I love the stories of Jesus in the Gospels. Jesus doesn’t change; He treats people today as He treated them when He walked the earth. So we can learn about how God interacts with us by looking at how Jesus interacted with people on a daily basis. Let’s look at two stories.
At the well
If you’ve never read the story of the woman at the well, have a look at John 4. Traveling through Samaria, Jesus’ disciples go into a local town to buy food. Jesus is tired out; He sits down by a well, and a woman approaches. If Jesus had followed the custom of the day, He would not have spoken to her. Jewish men, especially rabbis, would not speak to ‘strange’ women. More than that, she was a Samaritan – a cultural mix, and someone whose religious beliefs didn’t quite line up with that of the Jews. Also, on a personal level, she was an outcast. Women didn’t usually come to draw water at midday; they came during the morning or evening, when it was cool.
The conversation goes like this:
Jesus: ‘Will you give Me a drink?’
Woman: ‘What? You’re a Jew, I’m a Samaritan. What’s more, I’m a woman – you shouldn’t be talking to me!’
‘If you knew who it was you were speaking to, you’d have asked Him and He’d have given you living water… eternal life.’
She misses the point. ‘Give me this water so I won’t have to keep coming back to this well!’
‘Go, call your husband.’
‘I haven’t got one.’
‘You’re right! You’ve been married five times and the man you’ve got now, you’re not married to.’
She changes the subject. Swiftly!
The interesting thing is that He knows all about her but He doesn’t condemn. He doesn’t accuse. He just points to Himself as the answer she’s been looking for.
We can’t hide anything from Him, but He doesn’t point the finger in judgement. No; He comes alongside, meets us where we’re at, and simply offers something better.
On the road
On the Road to Emmaus (Luke 24), we find two disciples who are clearly disillusioned, having watched the man they thought would save their nation, die on a cross. On top of that, there are rumours flying around that He is alive. They’re understandably confused.
Another conversation begins, as a stranger walks beside them:
‘What are you chatting about?’
They stand still. ‘Are you the only person who doesn’t know what happened here?’ And they explain. Then Jesus shows them Himself, through the Scriptures. They invite Him to stay with them; He does, and as they spend time with Him, they realise who He is.
Spending time with Jesus invariably means you want to get closer.
Sometimes we feel battered by life and our faith doesn’t seem very real. At times like this we don’t always recognise the One who draws near, and comes and shares Himself with us. When life doesn’t make sense, it doesn’t mean that Jesus has let us down or that what we believed isn’t true. But sometimes we do need a reality check, to make sure our ‘version’ of Jesus lines up with what is actually presented to us in the Scriptures, because it is there that we primarily meet Him.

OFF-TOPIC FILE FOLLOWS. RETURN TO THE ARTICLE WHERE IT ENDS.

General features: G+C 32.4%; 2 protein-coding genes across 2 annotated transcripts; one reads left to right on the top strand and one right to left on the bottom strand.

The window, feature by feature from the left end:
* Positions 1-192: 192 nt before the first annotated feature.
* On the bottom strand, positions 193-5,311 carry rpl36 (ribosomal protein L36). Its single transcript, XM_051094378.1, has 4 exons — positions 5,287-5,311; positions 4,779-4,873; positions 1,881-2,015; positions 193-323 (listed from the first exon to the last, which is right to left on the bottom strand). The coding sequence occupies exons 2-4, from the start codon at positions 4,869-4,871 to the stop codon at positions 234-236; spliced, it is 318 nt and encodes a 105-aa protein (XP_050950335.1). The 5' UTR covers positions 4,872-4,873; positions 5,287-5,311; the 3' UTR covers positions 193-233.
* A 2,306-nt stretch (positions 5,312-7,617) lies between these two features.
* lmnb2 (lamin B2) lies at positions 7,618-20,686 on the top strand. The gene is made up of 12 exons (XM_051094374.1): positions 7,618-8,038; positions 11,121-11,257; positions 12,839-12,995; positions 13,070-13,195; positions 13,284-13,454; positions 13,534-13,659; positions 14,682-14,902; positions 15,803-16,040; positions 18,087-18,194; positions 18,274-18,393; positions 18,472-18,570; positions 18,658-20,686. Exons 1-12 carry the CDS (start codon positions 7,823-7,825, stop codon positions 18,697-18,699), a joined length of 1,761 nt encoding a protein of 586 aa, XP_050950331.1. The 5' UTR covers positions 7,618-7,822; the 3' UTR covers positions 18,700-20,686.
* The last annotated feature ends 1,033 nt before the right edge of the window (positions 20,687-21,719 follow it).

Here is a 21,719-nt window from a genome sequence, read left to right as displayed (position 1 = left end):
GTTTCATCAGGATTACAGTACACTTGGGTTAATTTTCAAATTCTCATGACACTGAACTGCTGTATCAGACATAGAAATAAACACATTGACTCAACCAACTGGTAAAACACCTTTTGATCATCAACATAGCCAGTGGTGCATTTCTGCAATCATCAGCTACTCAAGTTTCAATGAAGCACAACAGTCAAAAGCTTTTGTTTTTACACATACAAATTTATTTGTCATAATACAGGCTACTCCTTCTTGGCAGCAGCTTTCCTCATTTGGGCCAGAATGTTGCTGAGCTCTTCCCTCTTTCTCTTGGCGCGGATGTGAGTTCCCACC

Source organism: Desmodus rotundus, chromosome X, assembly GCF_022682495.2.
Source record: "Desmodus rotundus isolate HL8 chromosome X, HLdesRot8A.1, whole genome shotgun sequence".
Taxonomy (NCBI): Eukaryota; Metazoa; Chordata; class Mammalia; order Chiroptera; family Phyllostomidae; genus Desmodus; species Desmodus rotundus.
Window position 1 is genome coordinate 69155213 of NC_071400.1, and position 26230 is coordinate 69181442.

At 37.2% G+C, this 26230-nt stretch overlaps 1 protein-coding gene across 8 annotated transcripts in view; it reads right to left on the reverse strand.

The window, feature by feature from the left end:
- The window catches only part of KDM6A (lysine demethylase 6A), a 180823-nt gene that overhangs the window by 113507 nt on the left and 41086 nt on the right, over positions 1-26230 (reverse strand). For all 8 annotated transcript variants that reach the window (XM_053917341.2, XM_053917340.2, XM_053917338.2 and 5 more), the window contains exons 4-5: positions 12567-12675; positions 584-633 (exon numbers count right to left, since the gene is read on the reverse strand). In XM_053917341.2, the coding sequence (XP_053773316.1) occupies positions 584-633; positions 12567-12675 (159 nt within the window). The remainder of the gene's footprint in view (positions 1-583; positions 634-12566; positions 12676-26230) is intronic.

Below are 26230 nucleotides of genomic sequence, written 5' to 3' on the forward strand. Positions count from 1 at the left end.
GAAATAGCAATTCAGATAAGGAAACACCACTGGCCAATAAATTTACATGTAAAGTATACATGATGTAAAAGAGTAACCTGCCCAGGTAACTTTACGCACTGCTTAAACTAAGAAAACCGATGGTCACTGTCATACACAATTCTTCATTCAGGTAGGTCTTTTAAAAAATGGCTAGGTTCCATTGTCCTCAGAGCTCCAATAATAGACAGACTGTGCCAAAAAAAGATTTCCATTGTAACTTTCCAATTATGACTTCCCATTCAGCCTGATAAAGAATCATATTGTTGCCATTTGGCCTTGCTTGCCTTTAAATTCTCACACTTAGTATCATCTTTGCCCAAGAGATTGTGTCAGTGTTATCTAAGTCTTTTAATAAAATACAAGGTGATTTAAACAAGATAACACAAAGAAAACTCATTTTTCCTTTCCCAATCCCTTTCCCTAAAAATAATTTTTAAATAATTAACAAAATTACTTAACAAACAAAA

So what does this mean for us? The dialogues above are very real. People in need are approached by Jesus. They don’t know Him, but He knows them. It’s the same for us today. When we take time to nurture our relationship with God, He reveals the truth of who He is.
Maybe you are a bit like the woman (or man) at the well. You have been looking for love, affirmation, but it is elusive; maybe you have tried to fill your life with things – holidays, material goods – but nothing satisfies. It isn’t wrong to want good things, but when we make them the primary goal in our lives, we are setting ourselves up for disappointment; we are made to find our satisfaction in God, first and foremost. Although a good relationship from God is a blessing, another person can never be our ‘Saviour’.
We can so often look for answers in another person (or thing), but if we’re doing that, we’ve got the wrong focus. This summer, ask Jesus to give you the living water, the Holy Spirit. Perhaps you are disillusioned and confused. Spend time with Jesus in His Word, and by talking with Him – and listening; remember, He knows us and He loves us, comes alongside, reveals Himself, and offers us something better.
If you’re a Christian today, you are above all else, a disciple of Jesus. What does that mean for you right now? There are almost certainly people in your ‘circle’ who don’t know Him, and need to know there is a God who loves them personally and individually. Do you know Him like that? Ask Him to reveal Himself to you in a greater way today.
Remember, He saved us at great cost, and His grace – His free, unmerited favour – is ours if we will receive it. When we realise what He has done for us, we should also realise how much He loves us. So let’s trust Him that He knows what’s best for us and follow the path of His choosing… for He Himself is the ‘something better’.
Sheila Jacobs is an award-winning author, writer, editor and speaker. Single, she is currently serving as a deacon in her church. She is passionate about listening to God for others, and loves spending time with friends, retreats, and walking in the beautiful North Essex countryside. Her new book, To Live Again will be available in late August from Darton, Longman and Todd.
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